That's nice, but as the propellant tanks become empty the center of mass move backward, so we have to increase the canting angle: I refer to a modular "star-train" like yours, that will be the protagonist of my next novel. She will mount gas-core NTR because mission deltaV is about 20-22 km/s.
So what do you suggest: one or two engines?

GW Johnson wrote:

I honestly don't know why this hasn't been done all along with multi-engine stages.  It was done with shuttle,  and successfully,  until Challenger's unsurvivable event.  And since,  to the end of the program.

This approach makes really good sense for a multi-engine lander.  You don't have much time to recover attitude and control during an engine out,  in a landing scenario.

The proven NTR design is the one last tested during the Rover program as NERVA.  Those folks had an improved design intended to be tested next,  but never got the chance.  That would be the best design to recreate and verify in test,  then use.  Isp ~ 900-1000 sec vs ~800-900 with NERVA,  T/Weng ~ 5-6 vs 3-4 with NERVA.  All still straight LH2 propellant.

None of these had shielding,  and none were ever tested as a cluster.  The stage itself was a shadow shield for whatever it pushed,  taking advantage of 1/r-squared spreading for fast intensity reduction.  The engines had a moderator about the reactor.  The effects of adjacent particle sources upon moderator and reaction is a very good question for a nuclear engineer,  which I am not. 

GW

ntps18.jpg

In this picture of the NTR-Copernicus the extra shields between the engines are clearly visible.

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#9 2018-11-08 15:02:10

Quaoar
Member
Registered: 2013-12-13
Posts: 414

Re: Single NTR vs. NTR cluster

kbd512 wrote:

Hydrogen-impregnated stainless steel foams or simply foams with voids can dramatically lower the mass of shielding and research has shown them to be substantially more mass-efficient (more effective at blocking Gamma and Neutron radiation at the same time with a single material) than the prototypical High-Z (Gamma) / Low-Z (Neutron) material combinations, like DU (Depleted Uranium) or W and LiH, for example.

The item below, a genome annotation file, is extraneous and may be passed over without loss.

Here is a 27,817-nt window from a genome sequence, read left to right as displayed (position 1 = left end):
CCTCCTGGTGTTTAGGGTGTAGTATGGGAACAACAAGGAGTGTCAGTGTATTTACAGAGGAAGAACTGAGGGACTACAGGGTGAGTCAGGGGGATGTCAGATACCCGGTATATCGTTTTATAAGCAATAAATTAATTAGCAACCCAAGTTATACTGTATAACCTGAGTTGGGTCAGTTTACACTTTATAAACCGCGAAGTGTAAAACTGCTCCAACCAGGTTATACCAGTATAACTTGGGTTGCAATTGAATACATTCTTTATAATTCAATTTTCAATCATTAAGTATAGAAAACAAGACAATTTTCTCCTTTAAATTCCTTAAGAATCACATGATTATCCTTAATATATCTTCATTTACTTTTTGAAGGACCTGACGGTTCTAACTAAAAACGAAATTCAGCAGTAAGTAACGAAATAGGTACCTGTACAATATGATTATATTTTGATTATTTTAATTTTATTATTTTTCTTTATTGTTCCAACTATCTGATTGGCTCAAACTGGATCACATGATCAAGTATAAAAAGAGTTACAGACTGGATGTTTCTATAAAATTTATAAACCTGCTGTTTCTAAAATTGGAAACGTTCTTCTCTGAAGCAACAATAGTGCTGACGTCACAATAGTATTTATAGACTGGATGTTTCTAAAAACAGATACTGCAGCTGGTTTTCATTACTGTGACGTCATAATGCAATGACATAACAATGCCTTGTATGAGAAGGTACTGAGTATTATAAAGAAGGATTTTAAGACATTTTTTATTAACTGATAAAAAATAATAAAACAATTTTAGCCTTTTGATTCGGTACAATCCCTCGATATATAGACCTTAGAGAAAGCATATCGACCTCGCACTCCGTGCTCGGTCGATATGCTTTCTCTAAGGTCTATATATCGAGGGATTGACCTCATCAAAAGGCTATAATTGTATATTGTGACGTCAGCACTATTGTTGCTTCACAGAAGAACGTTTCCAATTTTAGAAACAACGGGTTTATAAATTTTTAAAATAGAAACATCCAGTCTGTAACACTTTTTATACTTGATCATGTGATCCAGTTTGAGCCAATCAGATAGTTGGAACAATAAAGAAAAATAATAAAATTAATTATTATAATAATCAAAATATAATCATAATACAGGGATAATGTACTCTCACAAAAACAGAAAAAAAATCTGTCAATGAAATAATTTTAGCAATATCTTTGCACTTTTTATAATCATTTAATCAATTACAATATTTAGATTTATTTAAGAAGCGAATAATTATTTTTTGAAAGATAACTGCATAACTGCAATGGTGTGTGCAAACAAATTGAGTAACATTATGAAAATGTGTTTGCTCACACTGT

That's very interesting: I found this article about the topic:

https://core.ac.uk/download/pdf/82628810.pdf

Thanks

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#10 2018-11-08 20:38:14

SpaceNut
Administrator
From: New Hampshire
Registered: 2004-07-22
Posts: 13,049

Re: Single NTR vs. NTR cluster

I am wonder what the issues are when using multiple engines as to why we should not right size individual ractors to power each engine rather than one brute nuclear power source?

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#11 2018-11-08 21:44:10

kbd512
Member
Registered: 2015-01-02
Posts: 2,108

Re: Single NTR vs. NTR cluster

SpaceNut,

It comes down to reactor design.  You're talking about designing an entirely new reactor and rocket engine.  In our discussion of how reactor thermal power output scales with core volume, the relationship is not at all linear and the mechanisms required to control reactivity do not behave in the same way.  The fundamental principles of operation don't change, but there aren't sufficiently detailed models available.  Nowhere else are GW-class reactors the size of a small industrial air compressor tank used.  The turbo machinery required to push Hydrogen through the core would have to change as well.  We're talking about designing and testing an entirely new rocket engine at that point.  The NERVA program engines produced thrust outputs that roughly corresponded with the thrust outputs of the LOX/LH2 powered RL-10 (25,000lbs) and J-2 (250,000lbs) engines.  That made sense, given the notion that the NTR engines were intended to be as close to higher-Isp like-kind replacements as available technology would permit.